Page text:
B.  The Brown principles

These are a judicial guide on how to comply with the general “due regard” duties. The principles are set out in paragraphs 90 to 96 of the judgment and must be read in conjunction with the Court’s preceding comments about the meaning of “due regard”:

90.  …how, in practice, does the public authority fulfil its duty to have “due regard” to the identified goals that are set out in section 49A (1)? An examination of the cases to which we were referred suggests that the following general principles can be tentatively put forward. First, those in the public authority who have to take decisions that do or might affect disabled people must be made aware of their duty to have “due regard” to the identified goals...Thus, an incomplete or erroneous appreciation of the duties will mean that “due regard” has not been given to them…

91. Secondly, the “due regard” duty must be fulfilled before and at the time that a particular policy that will or might affect disabled people is being considered by the public authority in question. It involves a conscious approach and state of mind…Attempts to justify a decision as being consistent with the exercise of the duty when it was not, in fact, considered before the decision, are not enough to discharge the duty…

92. Thirdly, the duty must be exercised in substance, with rigour and with an open mind. The duty has to be integrated within the discharge of the public functions of the authority. It is not a question of “ticking boxes”…

93.  However, the fact that the public authority has not mentioned specifically section 49A(1) in carrying out the particular function where it has to have “due regard” to the needs set out in the section is not determinative of whether the duty under the statute has been performed…But it is good practice for the policy or decision maker to make reference to the provision and any code or other non–statutory guidance in all cases where section 49A(1) is in play. “In that way the [policy or] decision maker is more likely to ensure that the relevant factors are taken into account and the scope for argument as to whether the duty has been performed will be reduced”: [i.e. a quote from Dyson LJ in R (Baker)…].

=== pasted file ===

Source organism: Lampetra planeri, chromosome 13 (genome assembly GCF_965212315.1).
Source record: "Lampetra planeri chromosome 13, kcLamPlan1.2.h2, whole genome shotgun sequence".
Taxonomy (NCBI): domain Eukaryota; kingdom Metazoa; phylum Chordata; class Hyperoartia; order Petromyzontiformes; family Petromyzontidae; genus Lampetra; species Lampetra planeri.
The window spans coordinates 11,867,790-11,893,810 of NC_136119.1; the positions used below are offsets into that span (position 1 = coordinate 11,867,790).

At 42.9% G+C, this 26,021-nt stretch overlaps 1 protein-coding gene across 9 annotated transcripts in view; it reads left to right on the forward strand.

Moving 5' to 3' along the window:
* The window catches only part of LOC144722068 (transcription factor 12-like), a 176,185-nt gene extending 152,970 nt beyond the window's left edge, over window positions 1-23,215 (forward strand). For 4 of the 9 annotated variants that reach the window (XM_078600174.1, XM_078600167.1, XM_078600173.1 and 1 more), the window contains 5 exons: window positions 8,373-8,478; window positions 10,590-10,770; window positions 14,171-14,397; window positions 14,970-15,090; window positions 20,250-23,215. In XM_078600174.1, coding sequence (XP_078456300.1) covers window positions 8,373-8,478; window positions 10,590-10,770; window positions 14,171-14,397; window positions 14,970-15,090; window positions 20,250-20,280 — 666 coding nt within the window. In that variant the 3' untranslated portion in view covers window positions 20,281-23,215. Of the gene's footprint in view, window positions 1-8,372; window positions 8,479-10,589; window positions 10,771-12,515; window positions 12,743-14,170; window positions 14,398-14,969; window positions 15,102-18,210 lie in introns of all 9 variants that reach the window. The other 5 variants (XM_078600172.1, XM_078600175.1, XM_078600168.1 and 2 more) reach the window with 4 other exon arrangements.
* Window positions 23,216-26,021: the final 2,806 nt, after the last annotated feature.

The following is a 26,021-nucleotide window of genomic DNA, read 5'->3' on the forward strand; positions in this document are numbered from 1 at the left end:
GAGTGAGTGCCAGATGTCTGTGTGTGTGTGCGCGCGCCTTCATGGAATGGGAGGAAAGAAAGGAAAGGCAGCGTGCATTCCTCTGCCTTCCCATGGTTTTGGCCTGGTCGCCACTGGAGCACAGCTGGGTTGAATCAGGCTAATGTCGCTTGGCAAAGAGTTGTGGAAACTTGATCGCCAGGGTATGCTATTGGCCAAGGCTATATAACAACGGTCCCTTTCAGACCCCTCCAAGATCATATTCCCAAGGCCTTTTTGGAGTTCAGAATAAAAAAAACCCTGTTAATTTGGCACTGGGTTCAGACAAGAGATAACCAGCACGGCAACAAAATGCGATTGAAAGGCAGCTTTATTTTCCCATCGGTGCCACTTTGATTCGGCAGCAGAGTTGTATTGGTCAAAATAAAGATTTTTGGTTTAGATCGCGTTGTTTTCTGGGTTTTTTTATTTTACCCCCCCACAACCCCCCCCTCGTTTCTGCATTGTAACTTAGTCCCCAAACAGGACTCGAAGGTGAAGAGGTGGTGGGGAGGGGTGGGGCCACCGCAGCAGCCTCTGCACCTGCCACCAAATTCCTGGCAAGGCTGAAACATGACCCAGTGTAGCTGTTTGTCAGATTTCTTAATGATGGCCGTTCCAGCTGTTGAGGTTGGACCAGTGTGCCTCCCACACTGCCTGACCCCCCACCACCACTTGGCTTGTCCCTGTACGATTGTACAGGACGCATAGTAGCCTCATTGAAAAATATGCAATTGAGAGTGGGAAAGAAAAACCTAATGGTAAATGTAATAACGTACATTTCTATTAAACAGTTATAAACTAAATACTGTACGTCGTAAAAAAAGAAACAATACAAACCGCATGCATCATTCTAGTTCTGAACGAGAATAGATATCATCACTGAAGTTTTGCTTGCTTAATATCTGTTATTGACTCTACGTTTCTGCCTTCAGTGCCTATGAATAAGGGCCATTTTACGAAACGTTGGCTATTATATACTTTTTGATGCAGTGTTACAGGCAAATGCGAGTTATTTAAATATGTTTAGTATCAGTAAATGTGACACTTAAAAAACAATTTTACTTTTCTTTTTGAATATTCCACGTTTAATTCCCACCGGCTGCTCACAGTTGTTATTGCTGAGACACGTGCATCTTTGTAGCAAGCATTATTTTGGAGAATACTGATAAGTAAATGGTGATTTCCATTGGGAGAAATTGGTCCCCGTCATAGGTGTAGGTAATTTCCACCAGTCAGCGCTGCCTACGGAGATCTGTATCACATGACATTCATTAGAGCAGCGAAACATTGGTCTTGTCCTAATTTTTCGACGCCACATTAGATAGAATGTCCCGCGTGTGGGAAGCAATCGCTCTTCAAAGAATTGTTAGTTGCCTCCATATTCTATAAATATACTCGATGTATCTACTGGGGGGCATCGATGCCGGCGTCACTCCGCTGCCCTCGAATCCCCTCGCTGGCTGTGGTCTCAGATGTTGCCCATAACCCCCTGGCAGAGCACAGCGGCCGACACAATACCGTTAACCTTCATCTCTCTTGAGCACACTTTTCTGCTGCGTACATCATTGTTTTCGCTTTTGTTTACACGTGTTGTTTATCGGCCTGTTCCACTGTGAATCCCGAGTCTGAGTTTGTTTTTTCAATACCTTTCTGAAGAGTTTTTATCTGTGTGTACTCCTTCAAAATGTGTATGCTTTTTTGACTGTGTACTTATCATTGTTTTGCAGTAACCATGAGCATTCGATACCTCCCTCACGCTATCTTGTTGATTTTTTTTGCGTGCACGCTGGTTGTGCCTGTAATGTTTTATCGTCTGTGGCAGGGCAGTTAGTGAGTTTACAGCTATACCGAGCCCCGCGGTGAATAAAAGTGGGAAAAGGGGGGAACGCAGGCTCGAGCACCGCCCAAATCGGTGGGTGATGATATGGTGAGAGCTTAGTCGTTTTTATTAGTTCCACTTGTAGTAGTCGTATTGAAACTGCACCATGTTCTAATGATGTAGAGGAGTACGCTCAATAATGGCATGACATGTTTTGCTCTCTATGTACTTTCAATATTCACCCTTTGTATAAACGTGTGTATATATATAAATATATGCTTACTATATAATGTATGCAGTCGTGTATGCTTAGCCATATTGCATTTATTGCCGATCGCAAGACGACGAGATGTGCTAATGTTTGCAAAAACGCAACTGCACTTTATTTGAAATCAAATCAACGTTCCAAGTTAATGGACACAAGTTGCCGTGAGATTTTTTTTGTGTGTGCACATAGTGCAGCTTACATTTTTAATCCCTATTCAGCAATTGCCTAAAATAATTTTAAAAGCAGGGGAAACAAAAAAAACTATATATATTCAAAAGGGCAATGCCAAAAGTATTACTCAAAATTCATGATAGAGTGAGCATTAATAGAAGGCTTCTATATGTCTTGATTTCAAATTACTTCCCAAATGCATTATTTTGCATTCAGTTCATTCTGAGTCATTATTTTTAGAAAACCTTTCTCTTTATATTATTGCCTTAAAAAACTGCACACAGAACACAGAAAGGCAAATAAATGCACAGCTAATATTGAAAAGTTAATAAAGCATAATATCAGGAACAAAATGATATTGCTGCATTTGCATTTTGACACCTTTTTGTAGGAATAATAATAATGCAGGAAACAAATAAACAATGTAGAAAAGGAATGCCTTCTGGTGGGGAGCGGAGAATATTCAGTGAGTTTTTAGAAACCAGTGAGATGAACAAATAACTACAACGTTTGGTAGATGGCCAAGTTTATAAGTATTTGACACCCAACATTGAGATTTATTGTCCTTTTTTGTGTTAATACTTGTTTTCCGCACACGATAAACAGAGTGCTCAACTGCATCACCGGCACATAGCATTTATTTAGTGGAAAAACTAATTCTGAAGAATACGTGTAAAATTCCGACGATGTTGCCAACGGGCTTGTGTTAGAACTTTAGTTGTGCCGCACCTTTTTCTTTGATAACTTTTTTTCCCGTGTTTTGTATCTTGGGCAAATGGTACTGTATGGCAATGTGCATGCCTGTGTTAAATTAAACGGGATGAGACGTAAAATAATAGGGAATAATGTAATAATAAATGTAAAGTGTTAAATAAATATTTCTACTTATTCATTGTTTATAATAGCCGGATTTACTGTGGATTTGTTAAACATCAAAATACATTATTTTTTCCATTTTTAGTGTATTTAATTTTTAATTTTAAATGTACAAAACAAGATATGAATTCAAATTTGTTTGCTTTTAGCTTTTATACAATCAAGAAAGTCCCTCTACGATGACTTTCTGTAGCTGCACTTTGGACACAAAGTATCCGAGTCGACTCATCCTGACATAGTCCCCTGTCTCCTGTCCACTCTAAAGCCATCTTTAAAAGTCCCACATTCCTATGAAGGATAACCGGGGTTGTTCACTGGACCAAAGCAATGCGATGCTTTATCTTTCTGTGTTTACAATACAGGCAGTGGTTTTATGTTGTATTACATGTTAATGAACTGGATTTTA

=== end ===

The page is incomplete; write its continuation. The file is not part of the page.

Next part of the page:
94.  Fourthly, the duty imposed on public authorities that are subject to the section 49A (1) duty is a non–delegable duty. The duty will always remain on the public authority charged with it. In practice another body may actually carry out practical steps to fulfil a policy stated by a public authority that is charged with the section 49A (1) duty. In those circumstances the duty to have “due regard” to the needs identified will only be fulfilled by the relevant public authority if (1) it appoints a third party that is capable of fulfilling the “due regard” duty and is willing to do so; and (2) the public authority maintains a proper supervision over the third party to ensure it carries out its “due regard” duty…

95.  Fifthly, (and obviously), the duty is a continuing one.

96. Sixthly, it is good practice for those exercising public functions in public authorities to keep an adequate record showing that they had actually considered their disability equality duties and pondered relevant questions. Proper record-keeping encourages transparency and will discipline those carrying out the relevant function to undertake their disability equality duties conscientiously. If records are not kept, it may make it more difficult, evidentially, for a public authority to persuade a court that it has fulfilled the duty imposed by section 49A (1)…


C.  The final outcome

The Court concluded that SSBERR had not breached the equality duties and took the view that SSBERR had complied with the duties in substance. For example, SSBERR did consider whether to do an EQIA, but as the Court noted, reasonably and rationally concluded that one would not assist in formulating the policy in question. This was because SSBERR took account of a range of other relevant information about the disability equality implications of the policy, including responses from the consultation exercise that had been separately conducted, independently of an EQIA process. This factor also constituted evidence proving that SSBERR had given “due regard” to the disability equality issue.